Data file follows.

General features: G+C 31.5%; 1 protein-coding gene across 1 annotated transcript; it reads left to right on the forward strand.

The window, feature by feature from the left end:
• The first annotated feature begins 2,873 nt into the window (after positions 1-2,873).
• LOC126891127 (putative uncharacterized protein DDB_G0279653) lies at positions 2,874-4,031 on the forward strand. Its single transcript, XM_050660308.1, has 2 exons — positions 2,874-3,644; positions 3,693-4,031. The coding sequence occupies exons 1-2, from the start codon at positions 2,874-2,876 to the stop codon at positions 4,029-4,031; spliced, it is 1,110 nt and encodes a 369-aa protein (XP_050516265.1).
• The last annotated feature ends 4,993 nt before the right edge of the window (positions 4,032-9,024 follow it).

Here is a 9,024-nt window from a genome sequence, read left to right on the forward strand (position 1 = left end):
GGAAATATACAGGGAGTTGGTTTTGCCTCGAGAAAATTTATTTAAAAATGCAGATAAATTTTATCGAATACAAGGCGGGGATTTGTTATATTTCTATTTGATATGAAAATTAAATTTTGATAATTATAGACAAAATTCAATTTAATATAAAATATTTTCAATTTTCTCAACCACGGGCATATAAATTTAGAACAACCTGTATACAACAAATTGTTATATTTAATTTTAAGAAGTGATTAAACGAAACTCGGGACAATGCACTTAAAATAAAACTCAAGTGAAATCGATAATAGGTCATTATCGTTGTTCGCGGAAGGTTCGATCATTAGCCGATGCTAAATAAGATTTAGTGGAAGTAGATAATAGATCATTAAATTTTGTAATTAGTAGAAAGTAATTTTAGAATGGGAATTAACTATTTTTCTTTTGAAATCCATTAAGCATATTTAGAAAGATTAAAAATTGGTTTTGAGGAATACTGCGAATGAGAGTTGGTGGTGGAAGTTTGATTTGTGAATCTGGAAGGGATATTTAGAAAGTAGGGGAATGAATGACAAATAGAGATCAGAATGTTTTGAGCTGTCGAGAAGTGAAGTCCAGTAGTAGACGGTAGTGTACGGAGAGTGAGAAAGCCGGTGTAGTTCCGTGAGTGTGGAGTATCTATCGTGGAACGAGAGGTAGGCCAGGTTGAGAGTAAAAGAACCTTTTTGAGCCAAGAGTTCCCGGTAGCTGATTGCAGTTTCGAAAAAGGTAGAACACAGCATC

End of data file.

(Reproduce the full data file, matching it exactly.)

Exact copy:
General features: G+C 31.5%; 1 protein-coding gene across 1 annotated transcript; it reads left to right on the forward strand.

The window, feature by feature from the left end:
• The first annotated feature begins 2,873 nt into the window (after positions 1-2,873).
• LOC126891127 (putative uncharacterized protein DDB_G0279653) lies at positions 2,874-4,031 on the forward strand. Its single transcript, XM_050660308.1, has 2 exons — positions 2,874-3,644; positions 3,693-4,031. The coding sequence occupies exons 1-2, from the start codon at positions 2,874-2,876 to the stop codon at positions 4,029-4,031; spliced, it is 1,110 nt and encodes a 369-aa protein (XP_050516265.1).
• The last annotated feature ends 4,993 nt before the right edge of the window (positions 4,032-9,024 follow it).

Here is a 9,024-nt window from a genome sequence, read left to right on the forward strand (position 1 = left end):
GGAAATATACAGGGAGTTGGTTTTGCCTCGAGAAAATTTATTTAAAAATGCAGATAAATTTTATCGAATACAAGGCGGGGATTTGTTATATTTCTATTTGATATGAAAATTAAATTTTGATAATTATAGACAAAATTCAATTTAATATAAAATATTTTCAATTTTCTCAACCACGGGCATATAAATTTAGAACAACCTGTATACAACAAATTGTTATATTTAATTTTAAGAAGTGATTAAACGAAACTCGGGACAATGCACTTAAAATAAAACTCAAGTGAAATCGATAATAGGTCATTATCGTTGTTCGCGGAAGGTTCGATCATTAGCCGATGCTAAATAAGATTTAGTGGAAGTAGATAATAGATCATTAAATTTTGTAATTAGTAGAAAGTAATTTTAGAATGGGAATTAACTATTTTTCTTTTGAAATCCATTAAGCATATTTAGAAAGATTAAAAATTGGTTTTGAGGAATACTGCGAATGAGAGTTGGTGGTGGAAGTTTGATTTGTGAATCTGGAAGGGATATTTAGAAAGTAGGGGAATGAATGACAAATAGAGATCAGAATGTTTTGAGCTGTCGAGAAGTGAAGTCCAGTAGTAGACGGTAGTGTACGGAGAGTGAGAAAGCCGGTGTAGTTCCGTGAGTGTGGAGTATCTATCGTGGAACGAGAGGTAGGCCAGGTTGAGAGTAAAAGAACCTTTTTGAGCCAAGAGTTCCCGGTAGCTGATTGCAGTTTCGAAAAAGGTAGAACACAGCATC